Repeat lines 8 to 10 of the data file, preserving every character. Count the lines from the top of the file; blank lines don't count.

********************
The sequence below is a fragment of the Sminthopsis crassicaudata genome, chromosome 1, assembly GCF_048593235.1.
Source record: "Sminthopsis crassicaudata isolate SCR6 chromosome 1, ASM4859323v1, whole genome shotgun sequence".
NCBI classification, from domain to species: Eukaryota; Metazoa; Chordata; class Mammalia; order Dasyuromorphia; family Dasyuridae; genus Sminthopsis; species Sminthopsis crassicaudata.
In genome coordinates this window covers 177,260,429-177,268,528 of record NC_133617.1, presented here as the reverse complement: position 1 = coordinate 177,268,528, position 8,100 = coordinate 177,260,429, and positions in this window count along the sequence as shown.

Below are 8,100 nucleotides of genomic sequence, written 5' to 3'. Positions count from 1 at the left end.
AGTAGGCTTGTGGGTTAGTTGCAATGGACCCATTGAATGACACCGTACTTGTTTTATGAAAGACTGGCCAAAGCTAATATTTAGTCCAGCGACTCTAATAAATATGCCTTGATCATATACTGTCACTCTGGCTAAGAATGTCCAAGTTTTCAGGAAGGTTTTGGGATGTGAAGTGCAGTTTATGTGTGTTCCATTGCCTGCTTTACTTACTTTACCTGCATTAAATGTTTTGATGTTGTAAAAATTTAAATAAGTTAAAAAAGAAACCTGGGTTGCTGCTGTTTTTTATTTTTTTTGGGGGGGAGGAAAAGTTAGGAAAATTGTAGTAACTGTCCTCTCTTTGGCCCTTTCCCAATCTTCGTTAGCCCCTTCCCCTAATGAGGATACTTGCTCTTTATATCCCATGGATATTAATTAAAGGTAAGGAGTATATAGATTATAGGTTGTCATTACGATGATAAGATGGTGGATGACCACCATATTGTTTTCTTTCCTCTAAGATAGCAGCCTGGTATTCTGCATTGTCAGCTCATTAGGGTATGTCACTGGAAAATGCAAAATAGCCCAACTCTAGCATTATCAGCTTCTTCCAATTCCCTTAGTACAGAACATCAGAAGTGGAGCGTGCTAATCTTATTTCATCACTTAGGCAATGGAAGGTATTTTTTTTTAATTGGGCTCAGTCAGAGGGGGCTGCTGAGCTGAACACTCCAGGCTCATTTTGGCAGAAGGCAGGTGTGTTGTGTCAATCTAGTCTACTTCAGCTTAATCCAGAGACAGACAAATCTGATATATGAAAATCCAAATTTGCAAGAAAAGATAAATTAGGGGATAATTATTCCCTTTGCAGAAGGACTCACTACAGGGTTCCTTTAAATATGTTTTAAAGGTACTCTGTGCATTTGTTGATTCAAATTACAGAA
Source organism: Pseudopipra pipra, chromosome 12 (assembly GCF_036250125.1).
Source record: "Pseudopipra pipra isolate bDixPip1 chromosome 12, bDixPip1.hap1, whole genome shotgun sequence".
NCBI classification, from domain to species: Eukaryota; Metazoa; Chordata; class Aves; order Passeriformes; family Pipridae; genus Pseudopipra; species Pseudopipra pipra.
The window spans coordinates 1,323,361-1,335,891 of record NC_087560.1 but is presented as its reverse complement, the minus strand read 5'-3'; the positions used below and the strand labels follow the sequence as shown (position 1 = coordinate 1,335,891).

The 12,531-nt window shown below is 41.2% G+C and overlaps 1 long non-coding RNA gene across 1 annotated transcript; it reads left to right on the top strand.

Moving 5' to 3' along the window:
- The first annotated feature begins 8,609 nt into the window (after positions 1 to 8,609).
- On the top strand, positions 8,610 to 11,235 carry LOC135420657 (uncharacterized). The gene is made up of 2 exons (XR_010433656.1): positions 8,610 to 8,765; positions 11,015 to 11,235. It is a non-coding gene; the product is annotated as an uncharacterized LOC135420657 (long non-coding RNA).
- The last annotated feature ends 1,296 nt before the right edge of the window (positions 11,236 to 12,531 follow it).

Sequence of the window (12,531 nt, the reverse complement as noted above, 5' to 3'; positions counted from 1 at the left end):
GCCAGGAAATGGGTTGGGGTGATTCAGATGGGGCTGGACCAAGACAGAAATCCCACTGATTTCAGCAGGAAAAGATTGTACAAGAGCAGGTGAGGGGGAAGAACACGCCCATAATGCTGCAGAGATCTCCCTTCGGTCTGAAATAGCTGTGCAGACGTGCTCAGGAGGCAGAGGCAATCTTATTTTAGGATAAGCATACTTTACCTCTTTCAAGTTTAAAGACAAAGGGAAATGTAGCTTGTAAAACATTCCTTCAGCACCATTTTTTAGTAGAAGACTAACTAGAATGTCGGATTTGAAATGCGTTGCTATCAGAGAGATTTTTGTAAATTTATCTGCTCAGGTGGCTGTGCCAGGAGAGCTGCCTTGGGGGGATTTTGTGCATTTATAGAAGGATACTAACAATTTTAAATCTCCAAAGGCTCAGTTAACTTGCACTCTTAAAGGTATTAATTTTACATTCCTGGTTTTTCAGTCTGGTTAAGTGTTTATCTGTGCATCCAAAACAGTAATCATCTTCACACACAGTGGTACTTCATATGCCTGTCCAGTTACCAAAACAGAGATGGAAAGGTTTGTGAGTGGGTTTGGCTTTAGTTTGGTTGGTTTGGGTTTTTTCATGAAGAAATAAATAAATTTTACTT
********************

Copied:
Source record: "Pseudopipra pipra isolate bDixPip1 chromosome 12, bDixPip1.hap1, whole genome shotgun sequence".
NCBI classification, from domain to species: Eukaryota; Metazoa; Chordata; class Aves; order Passeriformes; family Pipridae; genus Pseudopipra; species Pseudopipra pipra.
The window spans coordinates 1,323,361-1,335,891 of record NC_087560.1 but is presented as its reverse complement, the minus strand read 5'-3'; the positions used below and the strand labels follow the sequence as shown (position 1 = coordinate 1,335,891).